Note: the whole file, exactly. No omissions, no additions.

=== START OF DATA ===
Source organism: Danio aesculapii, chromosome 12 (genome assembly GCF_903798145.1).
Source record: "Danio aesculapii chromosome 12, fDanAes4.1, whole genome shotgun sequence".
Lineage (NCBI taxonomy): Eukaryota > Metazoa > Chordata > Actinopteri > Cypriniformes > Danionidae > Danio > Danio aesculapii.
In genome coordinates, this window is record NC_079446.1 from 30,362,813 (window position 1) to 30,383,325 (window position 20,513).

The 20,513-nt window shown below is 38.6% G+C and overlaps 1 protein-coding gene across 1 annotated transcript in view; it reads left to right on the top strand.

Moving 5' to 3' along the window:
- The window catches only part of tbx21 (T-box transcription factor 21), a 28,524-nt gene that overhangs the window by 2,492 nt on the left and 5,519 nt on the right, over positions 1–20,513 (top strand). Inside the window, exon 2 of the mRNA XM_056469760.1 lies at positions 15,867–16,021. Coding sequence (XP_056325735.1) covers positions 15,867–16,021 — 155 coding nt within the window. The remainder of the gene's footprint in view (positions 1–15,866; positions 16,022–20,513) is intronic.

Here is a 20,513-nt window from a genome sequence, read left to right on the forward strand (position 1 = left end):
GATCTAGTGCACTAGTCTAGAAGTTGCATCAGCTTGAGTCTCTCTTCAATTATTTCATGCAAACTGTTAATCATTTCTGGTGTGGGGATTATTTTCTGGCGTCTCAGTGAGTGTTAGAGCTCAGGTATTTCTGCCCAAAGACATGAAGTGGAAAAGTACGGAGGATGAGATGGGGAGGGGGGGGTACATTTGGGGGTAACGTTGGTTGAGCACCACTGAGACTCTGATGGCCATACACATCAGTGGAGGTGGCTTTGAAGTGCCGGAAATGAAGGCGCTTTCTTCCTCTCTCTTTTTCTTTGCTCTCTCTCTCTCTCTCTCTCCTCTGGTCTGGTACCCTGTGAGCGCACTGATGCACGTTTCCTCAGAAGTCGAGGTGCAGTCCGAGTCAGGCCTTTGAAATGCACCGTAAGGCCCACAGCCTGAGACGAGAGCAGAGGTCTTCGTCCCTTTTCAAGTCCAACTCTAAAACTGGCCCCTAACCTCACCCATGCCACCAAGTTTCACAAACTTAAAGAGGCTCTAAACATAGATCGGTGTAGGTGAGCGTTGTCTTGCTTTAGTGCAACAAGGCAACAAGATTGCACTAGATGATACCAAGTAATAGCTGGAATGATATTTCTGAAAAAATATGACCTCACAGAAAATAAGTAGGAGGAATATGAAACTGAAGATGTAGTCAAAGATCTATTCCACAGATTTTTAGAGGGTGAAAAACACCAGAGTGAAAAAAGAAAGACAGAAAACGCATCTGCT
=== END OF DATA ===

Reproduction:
Source organism: Danio aesculapii, chromosome 12 (genome assembly GCF_903798145.1).
Source record: "Danio aesculapii chromosome 12, fDanAes4.1, whole genome shotgun sequence".
Lineage (NCBI taxonomy): Eukaryota > Metazoa > Chordata > Actinopteri > Cypriniformes > Danionidae > Danio > Danio aesculapii.
In genome coordinates, this window is record NC_079446.1 from 30,362,813 (window position 1) to 30,383,325 (window position 20,513).

The 20,513-nt window shown below is 38.6% G+C and overlaps 1 protein-coding gene across 1 annotated transcript in view; it reads left to right on the top strand.

Moving 5' to 3' along the window:
- The window catches only part of tbx21 (T-box transcription factor 21), a 28,524-nt gene that overhangs the window by 2,492 nt on the left and 5,519 nt on the right, over positions 1–20,513 (top strand). Inside the window, exon 2 of the mRNA XM_056469760.1 lies at positions 15,867–16,021. Coding sequence (XP_056325735.1) covers positions 15,867–16,021 — 155 coding nt within the window. The remainder of the gene's footprint in view (positions 1–15,866; positions 16,022–20,513) is intronic.

Here is a 20,513-nt window from a genome sequence, read left to right on the forward strand (position 1 = left end):
GATCTAGTGCACTAGTCTAGAAGTTGCATCAGCTTGAGTCTCTCTTCAATTATTTCATGCAAACTGTTAATCATTTCTGGTGTGGGGATTATTTTCTGGCGTCTCAGTGAGTGTTAGAGCTCAGGTATTTCTGCCCAAAGACATGAAGTGGAAAAGTACGGAGGATGAGATGGGGAGGGGGGGGTACATTTGGGGGTAACGTTGGTTGAGCACCACTGAGACTCTGATGGCCATACACATCAGTGGAGGTGGCTTTGAAGTGCCGGAAATGAAGGCGCTTTCTTCCTCTCTCTTTTTCTTTGCTCTCTCTCTCTCTCTCTCTCCTCTGGTCTGGTACCCTGTGAGCGCACTGATGCACGTTTCCTCAGAAGTCGAGGTGCAGTCCGAGTCAGGCCTTTGAAATGCACCGTAAGGCCCACAGCCTGAGACGAGAGCAGAGGTCTTCGTCCCTTTTCAAGTCCAACTCTAAAACTGGCCCCTAACCTCACCCATGCCACCAAGTTTCACAAACTTAAAGAGGCTCTAAACATAGATCGGTGTAGGTGAGCGTTGTCTTGCTTTAGTGCAACAAGGCAACAAGATTGCACTAGATGATACCAAGTAATAGCTGGAATGATATTTCTGAAAAAATATGACCTCACAGAAAATAAGTAGGAGGAATATGAAACTGAAGATGTAGTCAAAGATCTATTCCACAGATTTTTAGAGGGTGAAAAACACCAGAGTGAAAAAAGAAAGACAGAAAACGCATCTGCT